The coronavirus pandemic has affected all aspects of life including the property market, which took a nosedive just as the usual home buying season kicked off.
With restrictions on estate agents now lifted to try and inject some much needed life into the market, house sales are picking up and that could mean the bank of mum and dad being called back into action to help with the costs of purchase or fill a gap in the deposit if the ability to borrow on a mortgage has reduced.
As the property market starts to take off again, the bank of mum and dad is once again stepping in to provide deposits to children who might be buying their first homes with their partners.
Around £5bn a year is estimated to be lent between parents and children to get them on the housing ladder, with mum and dad helping to finance around 25% of all UK property purchases.
As generous as this may be, if your child’s relationship with their partner or spouse breaks down, then the deposit from the bank of mum and dad is not automatically protected and there is no guarantee it can be recovered or ringfenced when the house owners split their assets.
The legal rights between cohabitees on separation are not the same as if the parties are married or in a civil partnership. In either situation, parents might find it difficult to recover their money or ensure it is preserved for their child rather than being given to their partner.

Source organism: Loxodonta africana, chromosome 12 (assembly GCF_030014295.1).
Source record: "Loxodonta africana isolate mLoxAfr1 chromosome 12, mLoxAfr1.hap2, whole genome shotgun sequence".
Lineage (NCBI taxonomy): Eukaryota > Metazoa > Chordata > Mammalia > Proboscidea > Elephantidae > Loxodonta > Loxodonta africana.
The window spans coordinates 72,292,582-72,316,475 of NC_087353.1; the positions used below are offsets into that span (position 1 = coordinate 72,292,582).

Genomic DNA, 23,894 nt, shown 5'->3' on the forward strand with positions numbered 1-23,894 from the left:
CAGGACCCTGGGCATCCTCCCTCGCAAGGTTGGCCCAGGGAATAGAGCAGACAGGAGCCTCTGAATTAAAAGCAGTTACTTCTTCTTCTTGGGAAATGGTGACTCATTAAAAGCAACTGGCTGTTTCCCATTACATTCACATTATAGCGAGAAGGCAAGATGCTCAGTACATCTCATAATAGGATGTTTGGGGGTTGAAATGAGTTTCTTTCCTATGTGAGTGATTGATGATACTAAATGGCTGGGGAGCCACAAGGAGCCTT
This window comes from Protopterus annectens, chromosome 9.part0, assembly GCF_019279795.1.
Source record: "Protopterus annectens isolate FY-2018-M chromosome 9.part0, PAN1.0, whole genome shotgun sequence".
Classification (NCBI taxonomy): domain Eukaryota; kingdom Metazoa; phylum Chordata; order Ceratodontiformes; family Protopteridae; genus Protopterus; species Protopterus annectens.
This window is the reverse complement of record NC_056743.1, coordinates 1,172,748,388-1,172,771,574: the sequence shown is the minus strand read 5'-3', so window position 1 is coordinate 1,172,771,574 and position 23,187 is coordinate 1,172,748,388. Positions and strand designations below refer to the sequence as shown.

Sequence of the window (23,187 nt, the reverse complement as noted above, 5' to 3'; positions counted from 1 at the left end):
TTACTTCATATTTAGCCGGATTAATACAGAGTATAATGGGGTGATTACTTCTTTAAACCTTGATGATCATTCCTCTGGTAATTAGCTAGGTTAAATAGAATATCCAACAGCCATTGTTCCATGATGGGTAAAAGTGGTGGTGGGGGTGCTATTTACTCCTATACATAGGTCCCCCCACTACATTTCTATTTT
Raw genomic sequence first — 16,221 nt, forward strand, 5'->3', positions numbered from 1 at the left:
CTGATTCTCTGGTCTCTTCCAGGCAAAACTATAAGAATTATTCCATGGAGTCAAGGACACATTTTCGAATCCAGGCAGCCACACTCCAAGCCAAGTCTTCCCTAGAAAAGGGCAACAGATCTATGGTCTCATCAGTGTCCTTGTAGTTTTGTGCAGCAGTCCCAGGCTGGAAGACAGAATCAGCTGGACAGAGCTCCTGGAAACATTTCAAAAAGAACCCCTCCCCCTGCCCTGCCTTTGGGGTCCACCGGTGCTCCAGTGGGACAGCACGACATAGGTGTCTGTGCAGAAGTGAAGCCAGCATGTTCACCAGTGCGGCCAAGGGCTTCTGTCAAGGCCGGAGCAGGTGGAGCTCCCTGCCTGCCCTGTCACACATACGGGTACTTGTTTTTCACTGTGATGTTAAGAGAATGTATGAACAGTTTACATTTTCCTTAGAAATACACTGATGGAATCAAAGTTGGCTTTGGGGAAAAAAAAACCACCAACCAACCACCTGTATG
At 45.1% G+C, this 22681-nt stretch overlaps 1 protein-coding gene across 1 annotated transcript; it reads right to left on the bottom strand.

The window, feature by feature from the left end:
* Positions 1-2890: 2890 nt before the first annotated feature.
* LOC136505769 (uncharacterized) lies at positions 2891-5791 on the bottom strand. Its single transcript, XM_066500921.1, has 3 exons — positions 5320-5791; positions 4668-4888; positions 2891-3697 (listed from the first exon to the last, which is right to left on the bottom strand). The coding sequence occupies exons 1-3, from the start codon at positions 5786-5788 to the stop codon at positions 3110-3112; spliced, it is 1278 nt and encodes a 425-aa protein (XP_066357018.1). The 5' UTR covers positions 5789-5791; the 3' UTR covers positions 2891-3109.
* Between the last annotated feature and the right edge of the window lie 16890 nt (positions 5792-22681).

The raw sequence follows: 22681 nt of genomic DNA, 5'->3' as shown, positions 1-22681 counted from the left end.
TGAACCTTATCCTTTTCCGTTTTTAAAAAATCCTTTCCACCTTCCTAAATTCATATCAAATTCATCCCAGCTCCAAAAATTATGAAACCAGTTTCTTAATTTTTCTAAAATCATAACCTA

To safeguard against these potential problems, if parents are considering providing a deposit to their children, they should consider entering into a Declaration of Trust to protect their investment.. This is particularly important if the parties are making unequal contributions as, depending on how the Transfer Deed is completed upon the purchase, the usual situation is that the equity is owned jointly and equally and this is a high bar to overcome, even if the underlying contributions are different.
There are other options available to the bank of mum and dad too. They can buy the property with their child but that would be classed as a second home and have its own tax implications for parents.
In all cases we recommend seeking financial and legal advice so parents know exactly what the implications and their options are, for themselves, their children and for any tax consequences.
Emma advises on all family matters and specialises in divorce, separation, cohabitation, financial matters arising from relationship breakdown and disputes involving children.
For help and advice on these issues Emma Smith will be able to help.